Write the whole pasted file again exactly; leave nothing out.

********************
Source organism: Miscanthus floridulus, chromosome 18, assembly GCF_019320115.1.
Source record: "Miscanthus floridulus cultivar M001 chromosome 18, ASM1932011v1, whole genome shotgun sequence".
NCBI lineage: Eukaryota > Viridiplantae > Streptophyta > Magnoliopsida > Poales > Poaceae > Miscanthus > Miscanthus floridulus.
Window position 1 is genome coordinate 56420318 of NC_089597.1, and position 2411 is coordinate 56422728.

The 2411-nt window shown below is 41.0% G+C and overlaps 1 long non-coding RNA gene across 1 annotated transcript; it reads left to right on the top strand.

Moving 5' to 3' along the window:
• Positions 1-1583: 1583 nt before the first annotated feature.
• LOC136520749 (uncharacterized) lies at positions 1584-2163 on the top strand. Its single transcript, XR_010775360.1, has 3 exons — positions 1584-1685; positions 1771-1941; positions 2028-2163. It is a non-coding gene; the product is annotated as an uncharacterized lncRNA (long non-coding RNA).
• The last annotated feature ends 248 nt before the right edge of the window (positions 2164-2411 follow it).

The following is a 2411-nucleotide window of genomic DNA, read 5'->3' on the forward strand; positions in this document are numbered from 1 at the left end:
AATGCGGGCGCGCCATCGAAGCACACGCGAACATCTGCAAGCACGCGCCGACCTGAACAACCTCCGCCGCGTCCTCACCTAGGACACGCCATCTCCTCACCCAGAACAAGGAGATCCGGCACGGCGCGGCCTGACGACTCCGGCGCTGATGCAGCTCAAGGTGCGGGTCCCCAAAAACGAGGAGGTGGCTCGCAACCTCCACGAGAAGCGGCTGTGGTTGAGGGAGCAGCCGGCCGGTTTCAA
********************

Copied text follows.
Source organism: Miscanthus floridulus, chromosome 18, assembly GCF_019320115.1.
Source record: "Miscanthus floridulus cultivar M001 chromosome 18, ASM1932011v1, whole genome shotgun sequence".
NCBI lineage: Eukaryota > Viridiplantae > Streptophyta > Magnoliopsida > Poales > Poaceae > Miscanthus > Miscanthus floridulus.
Window position 1 is genome coordinate 56420318 of NC_089597.1, and position 2411 is coordinate 56422728.

The 2411-nt window shown below is 41.0% G+C and overlaps 1 long non-coding RNA gene across 1 annotated transcript; it reads left to right on the top strand.

Moving 5' to 3' along the window:
• Positions 1-1583: 1583 nt before the first annotated feature.
• LOC136520749 (uncharacterized) lies at positions 1584-2163 on the top strand. Its single transcript, XR_010775360.1, has 3 exons — positions 1584-1685; positions 1771-1941; positions 2028-2163. It is a non-coding gene; the product is annotated as an uncharacterized lncRNA (long non-coding RNA).
• The last annotated feature ends 248 nt before the right edge of the window (positions 2164-2411 follow it).

The following is a 2411-nucleotide window of genomic DNA, read 5'->3' on the forward strand; positions in this document are numbered from 1 at the left end:
AATGCGGGCGCGCCATCGAAGCACACGCGAACATCTGCAAGCACGCGCCGACCTGAACAACCTCCGCCGCGTCCTCACCTAGGACACGCCATCTCCTCACCCAGAACAAGGAGATCCGGCACGGCGCGGCCTGACGACTCCGGCGCTGATGCAGCTCAAGGTGCGGGTCCCCAAAAACGAGGAGGTGGCTCGCAACCTCCACGAGAAGCGGCTGTGGTTGAGGGAGCAGCCGGCCGGTTTCAA